When the seventh Devlin Cup was handed out Tuesday night at the Augusta State University Athletic Complex, it was the Canadians who prevailed once again.
The Canadian Junior National team, coached by Billy Gilliland, defeated the U.S. team to capture its sixth consecutive title. After a long hiatus, the rivalry was resurrected just last year.
This year's Devlin Cup, which was sponsored by the Greater Augusta Sports Council, was expanded to include Russia for the first time. The Russian team dominated its two events, sweeping the U.S. in the Friendship Cup on Sunday and defeating Canada Monday in an exhibition tournament.
The feature event on Tuesday saw a well-balanced Canadian team overpower the U.S. team, with the help of a fired-up bench. The best of seven-match tournament was clinched by Canada when Bob Milroy edged Jon Frisch of the U.S. 15-2, 12-15, 15-6 in the Men's No.2 Singles match.
"As you can see, it's a pretty intense rivalry," said Gilliland as his bench rallied Milroy to victory in the decisive third game of his match. "This is a traditional event that was lost for a number of years. When you've got something like the Cup to play for, it builds the tradition."
The Canadian bench completely eliminated the U.S. homecourt advantage, igniting the team at pivotal points in every match with resonant words of encouragement.
Gilliland began playing badminton in his native Scotland and held the No. 1 world ranking in mixed doubles in 1986 and 1987. He sees further expansion of the Devlin Cup in the near future. "I'd like to see one more country join the field down the road. A country like Peru could help, because the U.S. would have more success against them than international powers like Russia. Everyone loves a winner in sports. That's part of selling the game."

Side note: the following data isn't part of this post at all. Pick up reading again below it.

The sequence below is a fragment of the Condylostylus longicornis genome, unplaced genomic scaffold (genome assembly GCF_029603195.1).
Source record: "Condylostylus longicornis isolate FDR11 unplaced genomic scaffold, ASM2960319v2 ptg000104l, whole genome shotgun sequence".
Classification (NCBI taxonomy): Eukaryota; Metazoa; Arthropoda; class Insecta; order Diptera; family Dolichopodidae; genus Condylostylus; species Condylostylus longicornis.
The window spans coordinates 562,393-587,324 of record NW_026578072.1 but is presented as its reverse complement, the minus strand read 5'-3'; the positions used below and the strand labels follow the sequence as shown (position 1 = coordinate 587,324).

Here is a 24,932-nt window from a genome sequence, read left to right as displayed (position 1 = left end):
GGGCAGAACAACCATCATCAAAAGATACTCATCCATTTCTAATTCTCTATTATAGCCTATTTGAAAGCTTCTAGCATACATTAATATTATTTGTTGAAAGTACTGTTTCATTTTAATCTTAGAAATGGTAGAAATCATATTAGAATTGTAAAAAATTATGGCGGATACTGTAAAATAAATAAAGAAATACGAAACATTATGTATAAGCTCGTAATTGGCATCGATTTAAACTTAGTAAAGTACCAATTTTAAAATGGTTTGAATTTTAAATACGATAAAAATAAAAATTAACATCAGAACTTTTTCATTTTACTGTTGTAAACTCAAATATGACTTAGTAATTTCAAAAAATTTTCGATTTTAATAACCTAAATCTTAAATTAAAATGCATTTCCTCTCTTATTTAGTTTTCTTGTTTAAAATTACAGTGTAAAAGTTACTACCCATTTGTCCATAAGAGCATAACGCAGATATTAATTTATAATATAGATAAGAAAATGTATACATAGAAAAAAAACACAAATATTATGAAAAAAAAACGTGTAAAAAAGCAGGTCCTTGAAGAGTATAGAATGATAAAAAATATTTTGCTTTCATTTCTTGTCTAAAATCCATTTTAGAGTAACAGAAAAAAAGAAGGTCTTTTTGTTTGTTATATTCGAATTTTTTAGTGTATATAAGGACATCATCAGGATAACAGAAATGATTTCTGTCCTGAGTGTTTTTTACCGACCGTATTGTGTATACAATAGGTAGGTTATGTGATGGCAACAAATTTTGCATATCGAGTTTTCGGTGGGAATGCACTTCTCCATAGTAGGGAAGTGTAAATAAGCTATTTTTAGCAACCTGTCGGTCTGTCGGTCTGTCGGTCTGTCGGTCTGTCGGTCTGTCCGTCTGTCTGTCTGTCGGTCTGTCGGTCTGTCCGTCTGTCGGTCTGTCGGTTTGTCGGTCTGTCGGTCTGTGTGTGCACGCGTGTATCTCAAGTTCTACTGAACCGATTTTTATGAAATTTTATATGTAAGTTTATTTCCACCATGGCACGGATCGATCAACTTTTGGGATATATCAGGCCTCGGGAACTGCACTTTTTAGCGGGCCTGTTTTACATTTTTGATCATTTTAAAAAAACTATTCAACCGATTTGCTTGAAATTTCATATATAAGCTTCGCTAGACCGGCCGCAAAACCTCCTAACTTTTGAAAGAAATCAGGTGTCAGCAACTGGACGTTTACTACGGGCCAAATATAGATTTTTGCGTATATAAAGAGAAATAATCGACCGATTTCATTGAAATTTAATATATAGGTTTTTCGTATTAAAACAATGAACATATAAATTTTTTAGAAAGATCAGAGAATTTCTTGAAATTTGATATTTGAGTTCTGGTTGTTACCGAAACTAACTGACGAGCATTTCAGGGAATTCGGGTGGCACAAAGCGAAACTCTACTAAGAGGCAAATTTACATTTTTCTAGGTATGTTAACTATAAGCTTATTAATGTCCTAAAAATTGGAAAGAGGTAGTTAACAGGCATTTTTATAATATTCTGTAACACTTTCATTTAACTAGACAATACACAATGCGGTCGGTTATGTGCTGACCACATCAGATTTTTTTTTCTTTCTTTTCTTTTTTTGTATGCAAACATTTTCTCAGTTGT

Gilliland also acknowledges the potential of the U.S. team in years to come. "The U.S. is still a young and inexperienced team right now," Gilliland said. "I see an organized U.S. team today, who has one of the best coaches (Steve Butler) they could've gotten. But the U.S. is still at a stage where we have to explain the rules to the audience before a match. Badminton is one of the fasting growing sports, and can be the next big racquet sport in this country if it is marketed properly."
The Devlin Cup was named after Frank Devlin, an Irish badminton player who dominated the sport during its formative years in the 1920s and 1930s. Devlin traveled to Canada often during his career to play against North America's most talented players. After moving to Canada late in his career, he spent many years promoting the sport in Canada and the United States. In 1966, the first Devlin Cup between the U.S. and Canada was held in New Briton, Connecticut. Devlin presented the first silver cup to the United States that year, and it remains today the only Devlin Cup the team has won.
Devlin Cup Badminton Tournament:
Canada 6, United States 1
No.1 Men's Singles: Mark Manha (US) def. Marlon Samuel 15-6, 15-6
No. 2 Men's Singles: Bob Milroy (Can) def. Jon Frisch 15-2, 12-15, 15-6
No. 1 Women's Singles: Jody Patrick (Can) def. Kathleen Maloney 11-2, 11-1
No. 2 Women's Singles: Caroline Gibbings (Can) def. Lily Chen 11-0, 11-3
Men's Doubles: Stuart Arthur-Marlon Samuel (Can) def. Howard Bach-Mark Manha 14-17, 15-7, 15-12
Women's Doubles: Cindy Arthur-Caroline Gibbings (Can) def. Donna Beach-Janae Bennett 18-14, 15-7
Mixed Doubles: Stuart Arthur-Cindy Arthur def. Stanley Wo-Donna Beach 15-6, 18-14
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